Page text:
On Thursday, Minerals Management Service Director Elizabeth Birnbaum resigned. Or, she was fired. At his press conference, President Obama said he didn't know which.
No matter. It will take much more than high-level head-rolling to clean up the MMS' act in the wake of the Deepwater Horror. What a classic example of a captive regulatory agency.
MMS, you will recall, was the agency whose employees were at the center of a sex-and-drugs scandal that the Interior Department's inspector general spotlighted in 2008. At the time, MMS ran a royalty-in-kind program in which oil and gas companies could pay their royalty obligations in product. The MMS regulators running royalty-in-kind got too close to their regulatees. Way too close, as it turned out. Royalty-in-kind, indeed. Royalty-in-too-kind.
The sex-and-drug frolics were only symptoms of what ails the agency, however. MMS seems to have had a toxic willingness to identify with the oil and gas industry's production agenda, and to push that agenda while not paying sufficient attention to ensuring that such agenda doesn't kill people or pollute the environment.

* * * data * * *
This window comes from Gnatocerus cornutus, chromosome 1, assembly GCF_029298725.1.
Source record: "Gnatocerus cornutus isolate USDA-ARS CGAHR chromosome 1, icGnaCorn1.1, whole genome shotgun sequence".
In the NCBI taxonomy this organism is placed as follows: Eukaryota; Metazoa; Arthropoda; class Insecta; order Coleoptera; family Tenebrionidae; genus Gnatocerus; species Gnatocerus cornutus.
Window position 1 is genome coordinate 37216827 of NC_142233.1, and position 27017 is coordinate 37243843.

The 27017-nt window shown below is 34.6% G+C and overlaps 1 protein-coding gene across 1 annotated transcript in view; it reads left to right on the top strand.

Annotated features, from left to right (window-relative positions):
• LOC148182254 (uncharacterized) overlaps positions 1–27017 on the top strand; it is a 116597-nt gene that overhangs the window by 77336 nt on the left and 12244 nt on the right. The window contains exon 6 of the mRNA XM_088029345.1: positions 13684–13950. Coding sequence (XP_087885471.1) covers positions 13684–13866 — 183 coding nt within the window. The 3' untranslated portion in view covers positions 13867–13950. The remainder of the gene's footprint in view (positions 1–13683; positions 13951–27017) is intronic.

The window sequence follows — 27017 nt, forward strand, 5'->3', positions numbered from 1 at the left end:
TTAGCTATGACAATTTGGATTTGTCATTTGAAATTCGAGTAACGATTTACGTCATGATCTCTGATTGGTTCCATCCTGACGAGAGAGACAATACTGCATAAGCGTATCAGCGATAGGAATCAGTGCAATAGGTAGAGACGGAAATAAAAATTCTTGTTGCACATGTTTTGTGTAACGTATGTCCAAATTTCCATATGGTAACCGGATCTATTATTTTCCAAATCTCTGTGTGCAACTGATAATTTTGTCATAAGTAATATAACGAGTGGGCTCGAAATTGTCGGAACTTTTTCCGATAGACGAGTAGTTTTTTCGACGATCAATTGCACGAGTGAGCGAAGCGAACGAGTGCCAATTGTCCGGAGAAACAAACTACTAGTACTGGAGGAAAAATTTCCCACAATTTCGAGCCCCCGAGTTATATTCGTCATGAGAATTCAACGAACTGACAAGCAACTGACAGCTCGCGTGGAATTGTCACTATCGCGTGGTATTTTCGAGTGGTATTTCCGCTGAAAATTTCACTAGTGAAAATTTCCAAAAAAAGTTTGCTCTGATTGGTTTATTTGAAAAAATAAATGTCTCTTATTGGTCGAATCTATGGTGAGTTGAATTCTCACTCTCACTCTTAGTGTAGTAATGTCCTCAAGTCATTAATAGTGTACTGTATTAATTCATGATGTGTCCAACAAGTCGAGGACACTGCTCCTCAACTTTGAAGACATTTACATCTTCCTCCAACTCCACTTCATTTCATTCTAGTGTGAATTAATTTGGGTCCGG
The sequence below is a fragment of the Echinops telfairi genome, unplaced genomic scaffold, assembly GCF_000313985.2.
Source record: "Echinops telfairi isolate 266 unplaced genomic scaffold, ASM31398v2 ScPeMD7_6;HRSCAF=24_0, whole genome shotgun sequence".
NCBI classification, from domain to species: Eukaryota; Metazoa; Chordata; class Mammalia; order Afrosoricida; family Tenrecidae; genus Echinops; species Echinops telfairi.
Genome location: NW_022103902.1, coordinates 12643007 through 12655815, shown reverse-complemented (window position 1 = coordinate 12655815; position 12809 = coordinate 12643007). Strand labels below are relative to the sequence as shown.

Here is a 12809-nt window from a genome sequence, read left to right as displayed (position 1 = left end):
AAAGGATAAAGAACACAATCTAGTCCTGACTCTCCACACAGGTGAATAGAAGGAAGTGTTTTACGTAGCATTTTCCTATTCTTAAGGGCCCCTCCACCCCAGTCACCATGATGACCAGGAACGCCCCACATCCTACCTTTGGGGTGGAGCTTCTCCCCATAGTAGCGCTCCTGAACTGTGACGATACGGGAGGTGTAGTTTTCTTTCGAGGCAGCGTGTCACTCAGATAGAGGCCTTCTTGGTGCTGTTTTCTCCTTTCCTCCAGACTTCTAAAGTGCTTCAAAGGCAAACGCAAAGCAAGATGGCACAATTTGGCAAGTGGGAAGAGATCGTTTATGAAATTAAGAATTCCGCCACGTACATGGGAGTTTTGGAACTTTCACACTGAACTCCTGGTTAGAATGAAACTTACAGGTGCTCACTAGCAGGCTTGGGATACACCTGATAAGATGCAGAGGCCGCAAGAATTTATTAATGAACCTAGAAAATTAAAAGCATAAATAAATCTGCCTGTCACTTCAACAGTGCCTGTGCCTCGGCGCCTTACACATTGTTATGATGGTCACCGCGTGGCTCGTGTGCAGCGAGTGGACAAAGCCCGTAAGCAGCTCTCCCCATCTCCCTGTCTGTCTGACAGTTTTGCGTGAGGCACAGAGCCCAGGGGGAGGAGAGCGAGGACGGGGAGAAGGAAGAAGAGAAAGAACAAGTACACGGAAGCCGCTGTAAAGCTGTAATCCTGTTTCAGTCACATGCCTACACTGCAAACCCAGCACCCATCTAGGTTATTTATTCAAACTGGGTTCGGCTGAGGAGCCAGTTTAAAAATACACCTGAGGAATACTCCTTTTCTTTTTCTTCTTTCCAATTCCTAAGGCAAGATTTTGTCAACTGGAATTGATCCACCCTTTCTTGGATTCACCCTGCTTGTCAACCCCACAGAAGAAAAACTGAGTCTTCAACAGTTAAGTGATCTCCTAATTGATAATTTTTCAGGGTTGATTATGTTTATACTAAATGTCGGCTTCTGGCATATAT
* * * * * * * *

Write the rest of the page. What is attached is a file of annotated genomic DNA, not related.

Regulatory capture is a vivid illustration of the necessity of laws permitting citizen suits - which often are detested by industry apologists-slash-conservative poseurs. Citizen suits keep agencies honest. Citizen suits are filed by ordinary individuals exercising their freedom to hold their government accountable.
Citizen suits, however, are only part of the answer to regulatory capture. Agencies that do their jobs well need not fear serious litigation. Agencies that do their jobs well have a culture of service in the public interest.
Think of the National Park Service. Yes, the Park Service has its problems and shortcomings, as any human institution does. Still, the Park Service at its best has an almost military esprit de corps reflecting an ethic of service to our country, not to corporate clients. Rangers are proud of their parks and proud of their mission to protect those parks for every citizen to enjoy.
Any good ranger worth his or her salt can recite from memory the mission of the 1916 National Park Service Organic Act: " to conserve the scenery and the natural and historic objects and the wildlife therein and to provide for the enjoyment of the same in such manner and by such means as will leave them unimpaired for the enjoyment of future generations."
The day that we have an MMS that has an NPS kind of mission and has employees who take an NPS kind of pride in fulfilling that mission will be the day that our oceans are in better hands.
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